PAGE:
Get the sellers out before you move in. When we finally drove into our new home's driveway, we quickly discovered that the sellers had not packed a single box the day we arrived in Kentucky and were supposed to close on the house. An unsuspected lien on the house delayed our closing by a week. Because we didn't close and become the rightful owners of the house, we couldn't really tell them to hurry up and get out.
They were nice enough, though, to let us move our stuff into the garage while the closing fiasco was sorted out. It's pretty easy to guess what happened. While they were moving their stuff out, they mistakenly loaded some of our belongings onto their moving truck. We did get our things back (after I'd spent a night worrying they were lost forever).
Give yourself time to unpack. If you're relocating for a job, build in some time to clean your new home, unpack and get settled. As a result of the delay in our closing, we had a day to move in before my husband had to start his new job.
By Cameron Huddleston, Kiplinger.com
I do real estate selling in the Philippines but I enjoy reading and learn a lot from western articles on real estate, just like this one. Please take a look at my site.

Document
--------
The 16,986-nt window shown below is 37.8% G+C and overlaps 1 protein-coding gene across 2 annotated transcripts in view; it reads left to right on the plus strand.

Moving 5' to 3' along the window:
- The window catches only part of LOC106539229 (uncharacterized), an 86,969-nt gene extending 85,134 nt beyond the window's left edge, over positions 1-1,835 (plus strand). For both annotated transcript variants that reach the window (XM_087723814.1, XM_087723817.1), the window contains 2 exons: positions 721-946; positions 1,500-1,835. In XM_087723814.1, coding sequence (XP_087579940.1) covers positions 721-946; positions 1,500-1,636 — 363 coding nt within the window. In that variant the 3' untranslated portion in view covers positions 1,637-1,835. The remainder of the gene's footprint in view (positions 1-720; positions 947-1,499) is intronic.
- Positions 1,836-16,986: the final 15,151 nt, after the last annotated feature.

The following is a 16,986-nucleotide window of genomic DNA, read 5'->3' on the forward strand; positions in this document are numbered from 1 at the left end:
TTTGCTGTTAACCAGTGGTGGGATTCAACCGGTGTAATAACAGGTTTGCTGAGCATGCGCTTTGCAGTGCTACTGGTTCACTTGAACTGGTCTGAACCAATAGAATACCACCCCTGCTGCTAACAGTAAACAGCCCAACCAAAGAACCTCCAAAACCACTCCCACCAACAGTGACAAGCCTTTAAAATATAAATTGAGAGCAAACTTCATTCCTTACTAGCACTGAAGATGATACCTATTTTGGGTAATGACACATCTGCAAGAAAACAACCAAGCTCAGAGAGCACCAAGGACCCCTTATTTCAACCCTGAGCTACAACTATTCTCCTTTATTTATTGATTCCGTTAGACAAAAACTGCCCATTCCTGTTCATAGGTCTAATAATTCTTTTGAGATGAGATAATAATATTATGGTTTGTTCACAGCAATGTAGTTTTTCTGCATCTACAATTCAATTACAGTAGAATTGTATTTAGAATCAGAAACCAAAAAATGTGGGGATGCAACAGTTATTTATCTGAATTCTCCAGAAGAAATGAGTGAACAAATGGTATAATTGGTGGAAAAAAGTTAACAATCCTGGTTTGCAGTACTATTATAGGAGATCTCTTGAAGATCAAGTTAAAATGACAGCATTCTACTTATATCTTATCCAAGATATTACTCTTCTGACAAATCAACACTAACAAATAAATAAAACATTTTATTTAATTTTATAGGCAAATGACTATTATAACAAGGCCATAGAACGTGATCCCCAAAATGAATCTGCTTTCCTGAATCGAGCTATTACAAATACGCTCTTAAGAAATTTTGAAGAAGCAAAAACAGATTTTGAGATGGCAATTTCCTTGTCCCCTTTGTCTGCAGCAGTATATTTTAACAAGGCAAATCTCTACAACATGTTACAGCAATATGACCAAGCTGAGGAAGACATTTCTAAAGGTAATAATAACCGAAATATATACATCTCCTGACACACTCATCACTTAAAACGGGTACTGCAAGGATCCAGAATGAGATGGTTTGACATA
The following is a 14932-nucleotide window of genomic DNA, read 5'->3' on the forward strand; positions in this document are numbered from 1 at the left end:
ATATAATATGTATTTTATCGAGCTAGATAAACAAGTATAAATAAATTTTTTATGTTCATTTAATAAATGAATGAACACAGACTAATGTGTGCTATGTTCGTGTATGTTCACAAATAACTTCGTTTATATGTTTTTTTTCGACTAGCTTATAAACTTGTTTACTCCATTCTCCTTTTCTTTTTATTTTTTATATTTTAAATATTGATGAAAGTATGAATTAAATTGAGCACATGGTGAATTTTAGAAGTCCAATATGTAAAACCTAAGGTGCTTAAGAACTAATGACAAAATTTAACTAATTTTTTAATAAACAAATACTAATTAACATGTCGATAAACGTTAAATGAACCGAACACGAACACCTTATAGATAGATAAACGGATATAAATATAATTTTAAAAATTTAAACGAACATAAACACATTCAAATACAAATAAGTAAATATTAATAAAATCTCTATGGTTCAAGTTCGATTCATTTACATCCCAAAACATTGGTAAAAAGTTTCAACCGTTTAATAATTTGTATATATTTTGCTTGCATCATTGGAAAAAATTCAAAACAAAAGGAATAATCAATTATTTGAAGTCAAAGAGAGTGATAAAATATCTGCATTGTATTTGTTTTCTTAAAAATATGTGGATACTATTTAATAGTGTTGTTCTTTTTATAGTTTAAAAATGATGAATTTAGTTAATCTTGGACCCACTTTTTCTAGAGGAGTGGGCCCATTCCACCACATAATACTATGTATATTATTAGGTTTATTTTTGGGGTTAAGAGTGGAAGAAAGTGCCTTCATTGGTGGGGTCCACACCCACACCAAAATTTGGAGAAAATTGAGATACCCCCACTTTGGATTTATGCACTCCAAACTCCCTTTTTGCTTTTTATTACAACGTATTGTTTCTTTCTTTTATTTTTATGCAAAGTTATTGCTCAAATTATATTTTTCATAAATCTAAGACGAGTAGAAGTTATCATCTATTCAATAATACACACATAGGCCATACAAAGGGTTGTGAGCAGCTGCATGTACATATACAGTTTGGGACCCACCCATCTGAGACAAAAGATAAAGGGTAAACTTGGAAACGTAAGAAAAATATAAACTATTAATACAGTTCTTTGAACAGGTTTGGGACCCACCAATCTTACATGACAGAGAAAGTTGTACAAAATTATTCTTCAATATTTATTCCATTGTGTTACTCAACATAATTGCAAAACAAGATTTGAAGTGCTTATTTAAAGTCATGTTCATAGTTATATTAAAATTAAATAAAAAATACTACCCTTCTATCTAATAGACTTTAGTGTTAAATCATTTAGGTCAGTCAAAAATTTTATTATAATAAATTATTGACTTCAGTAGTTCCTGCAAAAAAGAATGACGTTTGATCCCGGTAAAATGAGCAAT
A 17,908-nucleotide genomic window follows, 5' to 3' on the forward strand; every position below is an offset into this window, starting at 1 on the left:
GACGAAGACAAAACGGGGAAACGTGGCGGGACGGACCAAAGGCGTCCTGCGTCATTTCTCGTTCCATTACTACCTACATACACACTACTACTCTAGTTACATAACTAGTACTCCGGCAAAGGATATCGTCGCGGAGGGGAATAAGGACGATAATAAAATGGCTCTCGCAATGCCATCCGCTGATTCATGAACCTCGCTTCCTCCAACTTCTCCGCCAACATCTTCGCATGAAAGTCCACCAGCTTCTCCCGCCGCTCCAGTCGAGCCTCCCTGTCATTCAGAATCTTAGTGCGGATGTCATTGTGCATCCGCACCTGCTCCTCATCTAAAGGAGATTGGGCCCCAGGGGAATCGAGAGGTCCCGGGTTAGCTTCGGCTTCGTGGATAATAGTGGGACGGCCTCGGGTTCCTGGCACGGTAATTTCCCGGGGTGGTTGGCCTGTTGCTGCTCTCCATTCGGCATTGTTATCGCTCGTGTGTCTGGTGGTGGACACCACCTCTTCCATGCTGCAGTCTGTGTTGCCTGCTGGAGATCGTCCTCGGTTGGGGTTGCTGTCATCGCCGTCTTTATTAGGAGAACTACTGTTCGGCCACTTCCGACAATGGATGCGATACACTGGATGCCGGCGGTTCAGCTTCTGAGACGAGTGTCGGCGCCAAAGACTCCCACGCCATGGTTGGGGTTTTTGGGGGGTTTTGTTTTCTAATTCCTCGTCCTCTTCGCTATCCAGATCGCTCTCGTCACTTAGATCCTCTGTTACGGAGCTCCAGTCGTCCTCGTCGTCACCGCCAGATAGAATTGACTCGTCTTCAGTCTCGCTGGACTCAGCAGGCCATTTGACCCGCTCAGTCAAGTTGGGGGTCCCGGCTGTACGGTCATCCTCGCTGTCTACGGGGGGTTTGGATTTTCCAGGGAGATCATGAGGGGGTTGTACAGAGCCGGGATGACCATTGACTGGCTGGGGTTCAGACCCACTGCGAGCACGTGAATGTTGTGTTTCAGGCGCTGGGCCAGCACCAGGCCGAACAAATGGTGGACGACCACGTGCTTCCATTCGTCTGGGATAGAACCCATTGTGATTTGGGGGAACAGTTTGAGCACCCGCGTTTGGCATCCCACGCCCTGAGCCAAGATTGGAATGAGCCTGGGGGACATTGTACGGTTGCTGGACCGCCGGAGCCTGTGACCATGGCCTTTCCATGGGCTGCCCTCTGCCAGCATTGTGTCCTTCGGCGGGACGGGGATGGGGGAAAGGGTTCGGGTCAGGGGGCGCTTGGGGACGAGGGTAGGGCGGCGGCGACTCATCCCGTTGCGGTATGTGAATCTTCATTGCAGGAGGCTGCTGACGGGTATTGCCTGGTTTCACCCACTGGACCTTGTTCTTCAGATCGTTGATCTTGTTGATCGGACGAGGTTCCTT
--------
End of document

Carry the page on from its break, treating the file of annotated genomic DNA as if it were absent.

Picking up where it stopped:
Im buying my first house right now. The one piece of advice I can give is to find a realtor that you trust. Luckily my realtor is a good friend of mine so I can completely trust him. Buying a home is one of the biggest investments you can ever make. Why trust this purchase to someone who you're not sure has your best interest at heart.
There are also many first time home buyer assistance programs out there but vary from state to state. I have found $10k in down payment assistance from the federal government that doesn't have to be repaid. You must apply for this early in the calendar year because it's first-come-first-serve.
Happy House Hunting!
5) Investors are out there in droves with cash. Banks like cash. Banks will look at a cash offer that is perhaps lower than your offer. Let's say a bank-owned property is listed at $200K. Being the savy buyer who doesn't want to deal with an on-going bidding war, you offer $205. A cash buyer offers 199K. The bank will take the cash any day of the week.
6) Banks don't like to sell short. They would prefer to foreclose and then engage would-be buyers in bidding wars.
7) In some markets with high foreclosures, banks are holding properties off the market because there are just too many houses available. Don't be surprised if you purchase the only listed foreclosure on the block, move in, and then more foreclosures on your block suddently appear.
8) NEVER EVER buy into a new development that only has a few houses built, and has lots of open, unsold lots. That builder could go out of business the day you move in, and the empty lots could be vandalized for years to come.
9) So you have an HOA and think you have control over your neighbors and their loud partying, etc. Wrong. HOAs have no legal rights, when it gets right down to it.
10) If you're buying a house as an investment, don't buy. That lightning struck from 2001 - 2006. Lightning doesn't strike twice, folks.